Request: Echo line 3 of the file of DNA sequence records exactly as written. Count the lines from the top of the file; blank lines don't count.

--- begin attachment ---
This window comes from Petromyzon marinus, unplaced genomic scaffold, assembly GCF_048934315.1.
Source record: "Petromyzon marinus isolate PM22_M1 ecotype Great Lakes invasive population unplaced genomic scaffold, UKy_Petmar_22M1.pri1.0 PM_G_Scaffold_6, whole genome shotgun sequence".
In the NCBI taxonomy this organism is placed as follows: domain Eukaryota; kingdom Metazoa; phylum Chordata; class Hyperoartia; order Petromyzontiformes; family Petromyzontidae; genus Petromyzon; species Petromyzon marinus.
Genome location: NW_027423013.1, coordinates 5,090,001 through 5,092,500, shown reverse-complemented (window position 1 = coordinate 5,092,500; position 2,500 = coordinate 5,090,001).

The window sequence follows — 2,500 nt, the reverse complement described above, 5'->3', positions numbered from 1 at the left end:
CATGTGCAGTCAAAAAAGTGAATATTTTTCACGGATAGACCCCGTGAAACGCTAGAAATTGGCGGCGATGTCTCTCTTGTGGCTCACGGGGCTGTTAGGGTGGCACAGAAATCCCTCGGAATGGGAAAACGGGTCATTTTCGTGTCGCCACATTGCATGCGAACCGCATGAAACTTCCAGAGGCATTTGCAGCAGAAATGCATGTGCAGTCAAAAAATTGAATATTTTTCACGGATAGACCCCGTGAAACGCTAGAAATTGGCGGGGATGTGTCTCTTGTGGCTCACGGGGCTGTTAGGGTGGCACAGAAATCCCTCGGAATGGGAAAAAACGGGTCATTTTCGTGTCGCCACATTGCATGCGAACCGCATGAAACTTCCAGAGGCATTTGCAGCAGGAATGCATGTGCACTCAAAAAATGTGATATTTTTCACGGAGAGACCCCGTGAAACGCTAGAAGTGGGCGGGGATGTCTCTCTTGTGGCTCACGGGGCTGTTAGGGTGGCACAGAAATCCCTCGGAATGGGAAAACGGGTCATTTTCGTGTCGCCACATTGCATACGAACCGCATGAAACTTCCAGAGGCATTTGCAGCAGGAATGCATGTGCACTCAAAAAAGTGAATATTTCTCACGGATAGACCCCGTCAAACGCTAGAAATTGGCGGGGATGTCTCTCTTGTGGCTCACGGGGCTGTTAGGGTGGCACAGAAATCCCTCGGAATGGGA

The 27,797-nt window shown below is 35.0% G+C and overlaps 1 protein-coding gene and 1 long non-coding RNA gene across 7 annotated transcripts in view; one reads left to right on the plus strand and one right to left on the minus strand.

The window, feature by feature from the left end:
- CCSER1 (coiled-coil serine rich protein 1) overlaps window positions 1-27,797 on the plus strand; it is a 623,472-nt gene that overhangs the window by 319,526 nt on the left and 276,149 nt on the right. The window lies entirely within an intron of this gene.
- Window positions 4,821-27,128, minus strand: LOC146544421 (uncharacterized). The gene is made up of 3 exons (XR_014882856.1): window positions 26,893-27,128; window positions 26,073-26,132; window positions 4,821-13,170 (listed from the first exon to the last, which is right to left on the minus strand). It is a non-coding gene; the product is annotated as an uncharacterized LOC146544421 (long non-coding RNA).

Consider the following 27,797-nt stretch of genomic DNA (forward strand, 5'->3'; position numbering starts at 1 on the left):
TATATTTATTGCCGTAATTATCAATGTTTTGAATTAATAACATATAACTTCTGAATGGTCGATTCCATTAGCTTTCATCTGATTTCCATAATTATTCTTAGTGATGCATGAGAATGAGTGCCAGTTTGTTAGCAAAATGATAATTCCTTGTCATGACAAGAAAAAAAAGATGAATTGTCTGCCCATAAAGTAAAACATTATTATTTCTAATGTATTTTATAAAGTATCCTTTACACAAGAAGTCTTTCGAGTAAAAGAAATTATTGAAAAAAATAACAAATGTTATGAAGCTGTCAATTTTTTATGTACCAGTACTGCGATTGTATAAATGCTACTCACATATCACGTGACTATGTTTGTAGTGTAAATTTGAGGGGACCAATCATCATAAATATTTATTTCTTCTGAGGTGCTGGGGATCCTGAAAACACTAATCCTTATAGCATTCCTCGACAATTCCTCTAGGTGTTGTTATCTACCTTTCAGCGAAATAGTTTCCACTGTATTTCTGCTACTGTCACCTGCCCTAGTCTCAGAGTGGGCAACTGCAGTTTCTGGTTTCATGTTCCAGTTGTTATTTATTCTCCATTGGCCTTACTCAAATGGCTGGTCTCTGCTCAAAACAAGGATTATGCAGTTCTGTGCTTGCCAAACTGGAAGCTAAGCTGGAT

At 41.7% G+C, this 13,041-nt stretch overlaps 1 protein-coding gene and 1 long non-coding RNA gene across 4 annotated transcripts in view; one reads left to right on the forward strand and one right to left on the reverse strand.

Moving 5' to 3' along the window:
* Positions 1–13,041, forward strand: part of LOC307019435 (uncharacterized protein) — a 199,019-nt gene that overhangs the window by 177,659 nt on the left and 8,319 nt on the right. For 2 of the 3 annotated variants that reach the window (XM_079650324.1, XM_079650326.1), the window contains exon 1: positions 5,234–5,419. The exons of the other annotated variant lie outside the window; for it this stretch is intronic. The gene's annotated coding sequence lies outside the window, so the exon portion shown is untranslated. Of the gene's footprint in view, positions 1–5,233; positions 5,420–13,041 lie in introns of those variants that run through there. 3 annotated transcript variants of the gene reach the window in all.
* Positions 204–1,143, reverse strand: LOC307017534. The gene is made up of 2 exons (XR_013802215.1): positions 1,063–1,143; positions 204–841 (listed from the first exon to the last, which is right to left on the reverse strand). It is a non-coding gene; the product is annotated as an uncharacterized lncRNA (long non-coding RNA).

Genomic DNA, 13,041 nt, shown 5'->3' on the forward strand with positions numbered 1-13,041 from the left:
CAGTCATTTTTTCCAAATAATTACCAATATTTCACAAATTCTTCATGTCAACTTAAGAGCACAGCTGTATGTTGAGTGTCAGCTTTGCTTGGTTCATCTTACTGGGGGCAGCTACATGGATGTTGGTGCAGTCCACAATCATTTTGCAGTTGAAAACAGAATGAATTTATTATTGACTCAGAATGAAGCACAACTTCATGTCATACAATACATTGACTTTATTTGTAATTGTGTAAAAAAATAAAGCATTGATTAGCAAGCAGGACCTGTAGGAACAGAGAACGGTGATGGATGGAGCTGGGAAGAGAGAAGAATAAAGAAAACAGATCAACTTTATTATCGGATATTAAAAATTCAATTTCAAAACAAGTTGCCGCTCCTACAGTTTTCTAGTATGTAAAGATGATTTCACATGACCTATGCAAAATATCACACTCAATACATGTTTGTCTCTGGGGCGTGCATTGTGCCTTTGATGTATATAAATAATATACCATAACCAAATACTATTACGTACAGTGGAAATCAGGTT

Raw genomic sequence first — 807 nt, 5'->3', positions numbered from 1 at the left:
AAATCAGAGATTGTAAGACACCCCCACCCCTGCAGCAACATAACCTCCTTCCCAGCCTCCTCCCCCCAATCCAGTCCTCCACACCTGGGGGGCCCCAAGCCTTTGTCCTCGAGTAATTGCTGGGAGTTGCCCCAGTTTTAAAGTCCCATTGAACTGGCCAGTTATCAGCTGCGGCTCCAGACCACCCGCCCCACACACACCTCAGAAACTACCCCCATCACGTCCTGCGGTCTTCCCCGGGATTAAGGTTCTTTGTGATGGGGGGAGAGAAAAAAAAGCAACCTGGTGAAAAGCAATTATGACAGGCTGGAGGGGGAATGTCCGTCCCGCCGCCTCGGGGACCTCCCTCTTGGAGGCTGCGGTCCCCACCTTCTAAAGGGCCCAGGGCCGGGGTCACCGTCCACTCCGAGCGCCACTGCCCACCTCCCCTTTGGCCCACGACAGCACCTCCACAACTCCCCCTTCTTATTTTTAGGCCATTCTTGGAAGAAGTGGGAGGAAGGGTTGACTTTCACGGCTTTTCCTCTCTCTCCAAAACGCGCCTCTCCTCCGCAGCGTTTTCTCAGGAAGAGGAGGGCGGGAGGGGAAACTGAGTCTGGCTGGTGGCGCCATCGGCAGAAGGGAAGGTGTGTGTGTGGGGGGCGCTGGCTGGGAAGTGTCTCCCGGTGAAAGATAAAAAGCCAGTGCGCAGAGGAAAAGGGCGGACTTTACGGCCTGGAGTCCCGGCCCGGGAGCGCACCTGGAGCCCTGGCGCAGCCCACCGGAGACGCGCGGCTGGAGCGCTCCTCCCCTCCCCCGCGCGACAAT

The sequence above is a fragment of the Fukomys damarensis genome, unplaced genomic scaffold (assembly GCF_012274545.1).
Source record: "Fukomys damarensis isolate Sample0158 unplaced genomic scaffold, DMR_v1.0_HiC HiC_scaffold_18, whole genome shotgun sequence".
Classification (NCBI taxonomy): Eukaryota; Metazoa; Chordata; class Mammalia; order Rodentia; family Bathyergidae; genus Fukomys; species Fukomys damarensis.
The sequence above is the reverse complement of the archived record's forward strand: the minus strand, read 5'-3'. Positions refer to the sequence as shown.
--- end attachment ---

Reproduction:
In the NCBI taxonomy this organism is placed as follows: domain Eukaryota; kingdom Metazoa; phylum Chordata; class Hyperoartia; order Petromyzontiformes; family Petromyzontidae; genus Petromyzon; species Petromyzon marinus.